The APR‑25/26 suffered from poor discrimination and a high false‑alarm rate. A nearby flight of F‑105's running their jammers, an EB‑66 barrage jammer, even the harmonics from friendly shipborne radar could trigger a threat warning. Owners of 1st generation "Fuzzbuster" automotive radar detectors, which were constantly warning of the presence of dangerous, ticket‑wielding, electronic dooropeners, can relate to the distraction and desensitization caused by too many false alarms. Pilots reacted to the false alarm problem in a predictable manner: they turned the RHAW gear off. Tom Delashaw, a USAF Fighter Weapons School graduate who served as weapons officer for the F‑104s in SEA, and was one of the first to fly an ECM‑equipped F‑104C, was also one of the first F‑104 pilots to realize the limitations of the APR‑25/26 system. Tom related how the "beeps & buzzing" of the RHAW were annoying and most often irrelevant. The APR‑26 had a very low false alarm rate, but it was unfortunately linked to the same power switch as the APR‑25 "noisemaker", so the more capable launch warning system was also shut off. Lest you think that F‑104C pilots were irresponsible or unique because they shut off their RHAW gear, consider the fact that e‑ ven Robin Olds, who was then commanding the Udorn F‑4 Phantom wing to which the F‑104Cs were attached, had kept his RHAW gear turned off after he flew his first few missions with it in his F‑4C. The noises generated by the RHAW system were annoying and distracting, and could block out more important radio messages. SAMs had to be visually acquired by the pilot in order to avoid them, and a radio call from a wingman warning of an incoming SAM would be of much more use than another buzz over the headphones. Why was the APR‑25/26 system fitted to the F‑104C if it was not effective, you ask?  The APR‑25/26 had served admirably for the Wild Weasels, but these aircraft also had a dedicated Electronic Weapons Officer (EWO) and the SEESAM system which allowed invalid signals to be sorted from valid threats. USAF F‑4Cs also had a backseater who, trained as a pilot not an EWO, often had little more to do than listen to the RHAW and try to sort out the dangerous signals from the spurious. Single‑seat F‑105Ds had APR 25/26 too, but the RHAW was usually "shut off" before entering combat when the underwing jammers were turned on. Why then was the single‑seat F‑104C fitted with an unsuitable pice of electronic gear when money was not allocated for more vital gear??? It was pute politics. The "Powers that Be" determined that all USAF aircraft flying over North Vietnam would be fitted with RHAW gear, regardless of the limitations of the systems fitted. The Powers were not in the habit of listening to the counsel of their combat pilots as to what equipment was useful or required to prosecute the air war.

F‑104C Radar Jammer Test

On 12 January 1967, a test flight was conducted out of Korat AB, Thailand, to determine the viability of fitting a QRC‑160 (AN/ALQ‑87) self‑protection radar jamming pod to the F‑104C. The pod was mounted on the centerline hardpoint, and gun firing tests were performed during the flight to ensure that expended links would not impact the jammer. The pod was tested up to 500 KIAS, and the test was deemed a success. Tom Delashaw still has a four minute film of this test of which a shot has been used to create a picture which can be found inside this article. The effectiveness of the ALQ‑87 pod on the F‑104C is debatable. The F‑104C's small radar cross section (RCS) would make the pod more effective than one mounted on an F‑105 or F‑4, but these aircraft had long since been operating with dual pods. The ALQ‑87 didn't work well when used on a single aircraft, in any case. Multiple, pod‑equipped aircraft flying in a gaggle jamming cell, were required to effectively combat the enemy "Fan‑Songs". Whether the maneuver limitations of the jamming cells, the airspeed restrictions imposed by pod carriage, or the "extra" drag, were worth the limited protection provided by the pod on an air superiority fighter, is questionable.   The ALQ‑87 probably would have been of some use against "FireCan" radars during low altitude airstrikes conducted by F‑104Cs during this time period. In any case, the pods were never made available. Although an excess of ALQ‑87s was available for F‑4s and F‑105s by early 1967, the Powers determined that the F‑104s would not get pods. No explanation has been found for this decision.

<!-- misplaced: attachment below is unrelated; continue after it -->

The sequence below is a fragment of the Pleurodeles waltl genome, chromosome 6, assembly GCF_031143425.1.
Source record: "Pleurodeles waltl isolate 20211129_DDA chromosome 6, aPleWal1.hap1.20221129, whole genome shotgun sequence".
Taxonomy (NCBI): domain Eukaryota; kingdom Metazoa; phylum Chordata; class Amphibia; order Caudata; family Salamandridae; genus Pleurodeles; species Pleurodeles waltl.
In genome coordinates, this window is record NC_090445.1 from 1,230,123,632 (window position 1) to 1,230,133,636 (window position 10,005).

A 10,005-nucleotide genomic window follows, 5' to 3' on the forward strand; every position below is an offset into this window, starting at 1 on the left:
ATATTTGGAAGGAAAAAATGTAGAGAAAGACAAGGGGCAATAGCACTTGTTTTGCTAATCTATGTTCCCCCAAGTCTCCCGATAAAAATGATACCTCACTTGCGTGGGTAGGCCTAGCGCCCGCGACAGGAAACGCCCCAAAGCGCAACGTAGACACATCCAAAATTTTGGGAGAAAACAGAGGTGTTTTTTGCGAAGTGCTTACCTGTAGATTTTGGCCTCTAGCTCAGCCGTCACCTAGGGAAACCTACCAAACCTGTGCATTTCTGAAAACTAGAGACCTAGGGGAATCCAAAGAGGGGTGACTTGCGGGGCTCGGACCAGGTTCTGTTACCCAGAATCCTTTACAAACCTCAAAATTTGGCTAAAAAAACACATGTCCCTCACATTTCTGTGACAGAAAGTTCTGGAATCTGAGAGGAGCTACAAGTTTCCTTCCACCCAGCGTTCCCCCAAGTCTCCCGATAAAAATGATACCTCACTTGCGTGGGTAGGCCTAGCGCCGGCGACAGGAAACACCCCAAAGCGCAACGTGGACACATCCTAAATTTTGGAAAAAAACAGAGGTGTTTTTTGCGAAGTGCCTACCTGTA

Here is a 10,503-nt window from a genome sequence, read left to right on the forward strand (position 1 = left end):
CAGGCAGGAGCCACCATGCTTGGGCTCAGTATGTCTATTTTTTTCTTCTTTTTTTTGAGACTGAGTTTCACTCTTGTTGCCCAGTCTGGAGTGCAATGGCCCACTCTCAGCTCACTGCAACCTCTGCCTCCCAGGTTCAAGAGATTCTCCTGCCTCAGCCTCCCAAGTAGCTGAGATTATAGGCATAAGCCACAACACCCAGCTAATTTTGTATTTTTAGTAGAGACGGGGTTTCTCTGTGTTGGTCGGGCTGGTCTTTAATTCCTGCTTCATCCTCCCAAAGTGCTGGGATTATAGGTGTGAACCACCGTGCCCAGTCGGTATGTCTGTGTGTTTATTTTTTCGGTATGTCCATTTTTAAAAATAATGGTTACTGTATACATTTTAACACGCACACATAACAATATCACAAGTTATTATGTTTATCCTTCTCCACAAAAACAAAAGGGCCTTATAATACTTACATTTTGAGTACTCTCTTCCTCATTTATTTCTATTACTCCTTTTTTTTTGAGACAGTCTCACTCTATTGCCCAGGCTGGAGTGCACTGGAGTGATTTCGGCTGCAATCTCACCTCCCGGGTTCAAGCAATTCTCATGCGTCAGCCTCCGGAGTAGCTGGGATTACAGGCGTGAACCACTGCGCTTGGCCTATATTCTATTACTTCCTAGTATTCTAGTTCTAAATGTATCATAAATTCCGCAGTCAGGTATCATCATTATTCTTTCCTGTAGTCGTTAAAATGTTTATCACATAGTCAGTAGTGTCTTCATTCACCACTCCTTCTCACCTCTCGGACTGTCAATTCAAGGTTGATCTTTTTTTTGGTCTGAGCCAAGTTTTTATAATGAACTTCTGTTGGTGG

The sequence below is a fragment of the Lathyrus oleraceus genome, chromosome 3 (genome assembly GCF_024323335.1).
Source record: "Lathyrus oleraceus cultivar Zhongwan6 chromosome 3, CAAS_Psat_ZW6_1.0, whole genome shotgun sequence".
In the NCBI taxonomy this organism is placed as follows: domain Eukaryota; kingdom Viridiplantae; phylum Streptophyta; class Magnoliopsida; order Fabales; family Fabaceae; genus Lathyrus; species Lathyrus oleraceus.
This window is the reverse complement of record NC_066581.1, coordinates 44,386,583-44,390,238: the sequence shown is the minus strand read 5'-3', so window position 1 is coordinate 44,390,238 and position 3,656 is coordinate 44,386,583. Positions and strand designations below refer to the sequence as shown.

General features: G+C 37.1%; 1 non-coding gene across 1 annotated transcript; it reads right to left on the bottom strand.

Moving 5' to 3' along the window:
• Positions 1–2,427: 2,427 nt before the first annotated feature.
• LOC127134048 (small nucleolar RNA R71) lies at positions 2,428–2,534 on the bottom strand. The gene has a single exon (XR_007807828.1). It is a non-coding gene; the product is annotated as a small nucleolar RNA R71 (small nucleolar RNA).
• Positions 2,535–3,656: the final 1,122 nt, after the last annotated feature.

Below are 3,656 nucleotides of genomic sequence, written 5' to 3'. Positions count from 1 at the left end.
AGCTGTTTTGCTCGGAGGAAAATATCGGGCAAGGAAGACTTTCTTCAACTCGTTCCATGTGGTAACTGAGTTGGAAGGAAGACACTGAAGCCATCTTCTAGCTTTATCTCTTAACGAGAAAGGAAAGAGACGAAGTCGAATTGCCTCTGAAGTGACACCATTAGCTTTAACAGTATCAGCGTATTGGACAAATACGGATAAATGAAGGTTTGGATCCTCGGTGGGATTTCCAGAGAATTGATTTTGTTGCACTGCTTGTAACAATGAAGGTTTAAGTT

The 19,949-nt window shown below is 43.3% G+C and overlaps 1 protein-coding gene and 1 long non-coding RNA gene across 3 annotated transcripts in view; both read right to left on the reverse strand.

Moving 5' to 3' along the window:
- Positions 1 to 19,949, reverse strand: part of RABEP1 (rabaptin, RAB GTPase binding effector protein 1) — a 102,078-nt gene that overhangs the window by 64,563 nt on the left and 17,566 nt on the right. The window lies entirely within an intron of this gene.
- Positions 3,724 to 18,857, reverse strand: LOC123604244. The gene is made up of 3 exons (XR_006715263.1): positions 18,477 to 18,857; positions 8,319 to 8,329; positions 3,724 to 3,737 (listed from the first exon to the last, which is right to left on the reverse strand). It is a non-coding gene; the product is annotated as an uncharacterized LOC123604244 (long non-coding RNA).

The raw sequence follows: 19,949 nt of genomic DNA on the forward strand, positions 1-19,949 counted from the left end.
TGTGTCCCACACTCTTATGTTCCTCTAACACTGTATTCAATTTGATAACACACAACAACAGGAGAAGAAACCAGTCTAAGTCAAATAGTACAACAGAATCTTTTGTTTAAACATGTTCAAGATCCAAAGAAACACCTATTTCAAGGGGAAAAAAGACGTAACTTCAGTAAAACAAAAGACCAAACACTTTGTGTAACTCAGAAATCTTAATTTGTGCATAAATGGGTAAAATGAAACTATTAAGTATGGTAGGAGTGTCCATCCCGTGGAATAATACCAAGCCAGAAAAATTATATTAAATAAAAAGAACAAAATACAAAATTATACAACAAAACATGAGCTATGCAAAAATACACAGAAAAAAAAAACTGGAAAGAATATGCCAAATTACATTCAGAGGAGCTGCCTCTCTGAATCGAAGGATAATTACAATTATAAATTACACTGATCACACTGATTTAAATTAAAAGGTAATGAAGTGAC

Rare shot taken during the QRC-160 testing from Korat AB showing the centreline mounted pod. The serial of the F104C which was used with for radar jammer‑test is still not sure but Tom remembers it could have been 57‑927. (Photo thanks to Tom "sharkbait" Delashaw, SEA, 12 January 1967)

RHAW Equipment Removal

An astute observer would notice that the F‑104Cs used by the 198TFS, Puerto Rico Air National Guard (PRANG) had their "RHAW" equipment removed. This is not surprising since the APR‑25/26 was never very effective, and was nonetheless made obsolete by the introduction of new radars like "Fan Song F" in 1968. USAF aircraft still flying in SEA had their RHAW gear updated with more capable systems, but the cost of the update was obviously deemed not worthwhile for the PRANG. Given the fact that the APR‑25/26 gear would rarely be turned on, and recognising the extra burden of maintaining and tuning the gear, one can understand the decision to remove it from the PRANG F‑104Cs.


ECM equipment for tactical aircraft came of age during the war in SEA. Such was the lethality of the anti‑aircraft threat over North Vietnam that ECM gear was deemed necessary for survival in fighter aircraft. The first‑generation equipment installed in F‑104Cs had its "limitations", but it marked the realization that aircraft operating in a radarguided threat area need some form of radar warning system. Whether or not the APR‑25/26 had any impact on the fate of the F‑104Cs used in SEA is still in question, but this gear is nonetheless notable as the forerunner of the more capable RWR systems destined to be fitted to Canadian and European F‑104s in the following decades.